News and Commentary

Dr. Birx Defends Thanksgiving Trip, Says She Will Retire Over Backlash
Deborah Birx, coronavirus response coordinator, speaks while U.S. President Donald Trump, left, listens during a Coronavirus Task Force news conference in the briefing room of the White House in Washington, D.C., U.S., on Wednesday, March 18, 2020. Trump invoked the Defense Production Act, allowing the government to boost production of masks and protective equipment. Europe surpassed China in the number of coronavirus infections. Photographer:
Kevin Dietsch/UPI/Bloomberg via Getty Images

Dr. Deborah Birx said Tuesday that she plans to retire as coordinator of the White House coronavirus pandemic response team after facing backlash for a Thanksgiving trip to Delaware.

Birx traveled to her vacation home in Delaware during the Thanksgiving holiday, along with her husband, her daughter, and her daughter’s family, who are members of a separate household — a trip that was in violation of her own agency’s coronavirus prevention guidelines.

Birx, as well as other experts, cautioned Americans not to travel over the holidays or spend time with family members who reside in separate households where they might have been exposed to the novel coronavirus. “Canceling” the holidays, both Thanksgiving and, now, Christmas, is part of the effort to slow the spread of COVID-19 and prevent hospitals from becoming overwhelmed with a surge of post-holiday patients.

“It looked like things were starting to improve in our northern plain states, and now with Thanksgiving, we’re worried that all of that will be reversed,” Dr. Birx told CBS the Sunday after Thanksgiving. “If your family traveled, you have to assume that you were exposed and you became infected and you really need to get tested in the next week.”

Tuesday morning, Birx defended her decision to meet up with family at her Delaware vacation home, claiming the visit was to “winterize” the property and not to celebrate the Thanksgiving holiday and that the family spent fewer than 50 hours on site.

“We did not hold the usual Thanksgiving dinner we have every year which includes 30-40 members of my extended family. In fact, I did not hold a Thanksgiving celebration whatsoever this year,” Birx said in her statement. “My trip to Delaware after the Thanksgiving holiday solely focused on preparing the property for a potential sale. Members of my immediate household assisted in that as well.”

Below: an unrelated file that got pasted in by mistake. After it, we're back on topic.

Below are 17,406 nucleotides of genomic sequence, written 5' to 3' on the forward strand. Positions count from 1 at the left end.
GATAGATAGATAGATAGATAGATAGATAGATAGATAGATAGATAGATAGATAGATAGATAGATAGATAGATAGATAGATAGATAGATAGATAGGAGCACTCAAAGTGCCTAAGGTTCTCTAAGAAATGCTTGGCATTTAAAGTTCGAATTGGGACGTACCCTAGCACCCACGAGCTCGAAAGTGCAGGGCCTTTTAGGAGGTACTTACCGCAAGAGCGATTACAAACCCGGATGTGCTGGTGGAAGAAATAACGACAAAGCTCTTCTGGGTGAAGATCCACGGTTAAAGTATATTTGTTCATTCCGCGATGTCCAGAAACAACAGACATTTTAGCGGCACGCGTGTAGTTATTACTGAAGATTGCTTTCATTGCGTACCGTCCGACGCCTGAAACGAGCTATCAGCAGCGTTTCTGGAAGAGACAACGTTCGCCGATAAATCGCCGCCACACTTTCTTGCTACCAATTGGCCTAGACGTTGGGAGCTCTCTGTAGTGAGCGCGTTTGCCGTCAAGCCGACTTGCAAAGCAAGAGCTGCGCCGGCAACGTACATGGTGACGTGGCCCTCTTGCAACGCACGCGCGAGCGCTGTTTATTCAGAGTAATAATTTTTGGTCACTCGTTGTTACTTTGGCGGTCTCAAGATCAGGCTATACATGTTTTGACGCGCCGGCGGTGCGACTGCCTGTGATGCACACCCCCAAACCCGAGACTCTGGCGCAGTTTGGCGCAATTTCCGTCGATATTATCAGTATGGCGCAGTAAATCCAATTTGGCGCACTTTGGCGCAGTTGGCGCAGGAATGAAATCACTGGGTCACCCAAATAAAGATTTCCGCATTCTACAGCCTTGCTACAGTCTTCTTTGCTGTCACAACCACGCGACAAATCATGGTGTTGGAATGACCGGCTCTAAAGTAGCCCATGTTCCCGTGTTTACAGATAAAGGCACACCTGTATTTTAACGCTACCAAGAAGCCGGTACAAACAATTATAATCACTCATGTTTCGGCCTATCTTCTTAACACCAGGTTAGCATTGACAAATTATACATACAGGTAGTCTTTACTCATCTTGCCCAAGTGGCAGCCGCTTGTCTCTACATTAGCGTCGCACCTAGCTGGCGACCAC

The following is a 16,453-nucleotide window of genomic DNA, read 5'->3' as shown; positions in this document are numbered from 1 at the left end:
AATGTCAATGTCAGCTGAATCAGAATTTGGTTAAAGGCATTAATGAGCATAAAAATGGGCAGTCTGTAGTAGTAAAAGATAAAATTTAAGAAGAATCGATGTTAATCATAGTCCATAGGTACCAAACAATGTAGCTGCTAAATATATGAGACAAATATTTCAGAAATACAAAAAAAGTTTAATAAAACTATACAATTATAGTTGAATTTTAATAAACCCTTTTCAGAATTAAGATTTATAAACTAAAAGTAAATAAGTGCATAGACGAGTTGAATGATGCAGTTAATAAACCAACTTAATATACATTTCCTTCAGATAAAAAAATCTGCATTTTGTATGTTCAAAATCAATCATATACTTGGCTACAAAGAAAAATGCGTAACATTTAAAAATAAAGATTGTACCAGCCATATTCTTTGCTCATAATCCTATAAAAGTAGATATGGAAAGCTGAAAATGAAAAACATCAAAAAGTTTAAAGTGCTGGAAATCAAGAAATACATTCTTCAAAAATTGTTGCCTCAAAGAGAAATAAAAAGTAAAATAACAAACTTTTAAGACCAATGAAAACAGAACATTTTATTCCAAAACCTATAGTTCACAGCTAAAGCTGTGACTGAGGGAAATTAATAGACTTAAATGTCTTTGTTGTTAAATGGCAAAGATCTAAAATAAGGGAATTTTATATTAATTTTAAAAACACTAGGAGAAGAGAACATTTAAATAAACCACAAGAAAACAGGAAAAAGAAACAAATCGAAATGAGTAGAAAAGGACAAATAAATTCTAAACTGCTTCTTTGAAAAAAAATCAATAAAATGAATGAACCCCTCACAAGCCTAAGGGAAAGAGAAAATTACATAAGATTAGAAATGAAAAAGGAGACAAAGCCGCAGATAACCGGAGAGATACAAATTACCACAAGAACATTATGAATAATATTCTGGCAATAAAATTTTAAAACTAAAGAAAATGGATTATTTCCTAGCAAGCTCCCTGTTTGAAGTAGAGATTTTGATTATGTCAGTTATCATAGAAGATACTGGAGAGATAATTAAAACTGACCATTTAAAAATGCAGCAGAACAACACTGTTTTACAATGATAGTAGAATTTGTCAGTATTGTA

Neither Birx nor other health officials specified that a non-celebratory trip would be acceptable over the holiday weekend, just that travel and intermingling should be avoided.

Birx claimed to have followed the Centers for Disease Control and Prevention’s recommendations.

“As some members of my immediate family could be at risk for COVID-19, I am extremely vigilant in taking all precautions to protect them,” she said. “I self-isolate, I wear a mask, and I get tested when I interact with them. My family and I follow and practice CDC guidelines, and I encourage all Americans, especially those in situations similar to mine, to do the same.”

Health officials, of course, have specified no exceptions to the de facto travel restrictions for those who also follow masking guidelines.

Dr. Birx later told media that she plans to retire, and cited the backlash to her Delaware trip as one reason why she feels the need to transition out of her position on the White House’s pandemic response team.

“I will be helpful in any role that people think I can be helpful in, and then I will retire,” she told media outlet Newsy later Tuesday morning, according to The Associated Press.

“Birx, 64, told Newsy the scrutiny she has received in her job has been a ‘bit overwhelming,'” the outlet noted.

“I will be helpful through a period of time, and then I will have to say this experience has been a bit overwhelming,” she said. “It’s been very difficult on my family. I think what was done in the last week to my family, you know, they didn’t choose this for me.”

“You know, they’ve tried to be supportive, but to drag my family into this, when my daughter hasn’t left that house in 10 months, my parents have been isolated for 10 months, they’ve [be]come deeply depressed, as I’m sure many elderly have as they’ve not been able to see sons, their granddaughters. My parents haven’t seen their surviving son for over a year,” she added. “These are all very difficult things.”

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